In addition to the sufficient amounts of precursors, certain glutathione cofactors are required for the optimal functioning of the whole glutathione system.
These cofactors are vitamin C, vitamin E, vitamins B1, B2, B6, B12, folate (B9), minerals selenium, magnesium and zinc, and alpha lipoic acid.
What do the glutathione cofactors do that makes them so important?
Without the cofactor vitamins and minerals all these processes would take much longer to happen and, as a result, antioxidant, detoxification and immune response would be inadequate.
Likewise, glutathione keeps some of these cofactors in active state, and without glutathione their effectiveness as antioxidants would be much lower leading to increased cell damage and disease.
Here is a short summary of the cofactors' main functions. To take a closer look at each of them click on the corresponding link.
Vitamin C – as an antioxidant it assists glutathione in this function and has been shown scientifically to raise glutathione levels short term; it is recycled by glutathione from its oxidized state back to its active state, thus strengthening antioxidant defenses; vitamin C also recycles vitamin E and alpha lipoic acid.
Vitamin E – as an antioxidant it also assists glutathione in eliminating free radicals much like vitamin C; it is also required for the proper functioning of glutathione enzymes; it recycles vitamin C and alpha lipoic acid.
B vitamins – vitamins B1 and B2 maintain glutathione and its enzymes in their active forms; vitamin B2 participates in the formation of a glutathione molecule; vitamin B6 influences glutathione synthesis indirectly as it is important for the proper functioning of amino acids including GSH precursors; vitamin B6 increases the amount of magnesium (a vital cofactor) that can enter cells; folate (B9) pushes cysteine towards glutathione production rather than homocysteine production; folate and vitamin B12 work together in amino acid metabolism and protein synthesis. You can read more about vitamin B12 deficiency and its effect on immune health.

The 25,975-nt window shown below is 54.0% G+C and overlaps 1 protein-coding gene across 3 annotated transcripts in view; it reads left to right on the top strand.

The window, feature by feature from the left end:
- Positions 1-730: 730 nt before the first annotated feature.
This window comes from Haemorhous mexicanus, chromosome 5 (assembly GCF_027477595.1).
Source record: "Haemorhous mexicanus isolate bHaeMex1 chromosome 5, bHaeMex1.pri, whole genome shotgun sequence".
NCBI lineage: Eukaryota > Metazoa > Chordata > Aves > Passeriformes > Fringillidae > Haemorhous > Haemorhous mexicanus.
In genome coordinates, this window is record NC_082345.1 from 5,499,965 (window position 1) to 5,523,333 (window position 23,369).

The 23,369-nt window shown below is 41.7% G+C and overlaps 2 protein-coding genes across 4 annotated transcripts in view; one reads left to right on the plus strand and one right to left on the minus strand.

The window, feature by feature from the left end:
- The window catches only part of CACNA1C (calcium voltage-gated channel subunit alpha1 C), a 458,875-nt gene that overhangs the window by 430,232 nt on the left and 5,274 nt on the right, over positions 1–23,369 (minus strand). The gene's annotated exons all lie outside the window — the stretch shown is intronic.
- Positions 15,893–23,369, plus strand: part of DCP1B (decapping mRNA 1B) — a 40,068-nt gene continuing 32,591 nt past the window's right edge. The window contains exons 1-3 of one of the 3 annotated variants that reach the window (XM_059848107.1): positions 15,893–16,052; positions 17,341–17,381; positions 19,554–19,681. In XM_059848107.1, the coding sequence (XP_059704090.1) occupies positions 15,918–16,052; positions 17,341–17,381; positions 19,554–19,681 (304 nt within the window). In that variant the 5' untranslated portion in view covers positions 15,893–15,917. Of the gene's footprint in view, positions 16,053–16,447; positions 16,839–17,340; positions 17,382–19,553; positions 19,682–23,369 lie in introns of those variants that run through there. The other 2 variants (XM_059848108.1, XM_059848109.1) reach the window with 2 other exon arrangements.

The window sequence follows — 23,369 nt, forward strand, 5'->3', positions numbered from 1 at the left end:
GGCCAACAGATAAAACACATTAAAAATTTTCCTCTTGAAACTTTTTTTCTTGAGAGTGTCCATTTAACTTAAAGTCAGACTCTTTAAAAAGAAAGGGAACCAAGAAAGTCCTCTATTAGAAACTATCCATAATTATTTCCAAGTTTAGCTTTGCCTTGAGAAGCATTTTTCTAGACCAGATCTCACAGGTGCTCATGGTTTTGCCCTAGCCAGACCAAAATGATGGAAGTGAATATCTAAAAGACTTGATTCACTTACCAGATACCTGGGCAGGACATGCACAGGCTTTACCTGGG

Selenium - part of the enzyme glutathione peroxidase (GPx). Glutathione peroxidases, also known as selenoproteins, are a family of antioxidant enzymes that speed up the reaction between glutathione and free radicals.
Magnesium - required for the proper functioning of the enzyme gamma glutamyl transpeptidase (GGT) involved in the synthesis of glutathione.
Zinc – zinc deficiency reduces glutathione levels, especially in red blood cells. However, zinc levels above normal have pro-oxidant properties and reduce glutathione too.
Alpha lipoic acid – an antioxidant produced by the body; it has been scientifically proven to enhance and maintain glutathione levels by stimulating enzymes involved in the synthesis of glutathione; it also helps increase the cellular uptake of cysteine, the crucial building block of glutathione; in addition, alpha lipoic acid recycles vitamins C and E.
It is very important to keep the intake of glutathione cofactors above the recommended daily amounts which were designed more than half a century ago and only to prevent deficiencies.
Adequate levels of these vitamins and minerals, either from foods or with quality supplementation, will enhance the functioning of the glutathione system and provide a better immune response.
Additional information on vitamins and minerals is available at the Micronutrient Information Center of the Linus Pauling Institute here.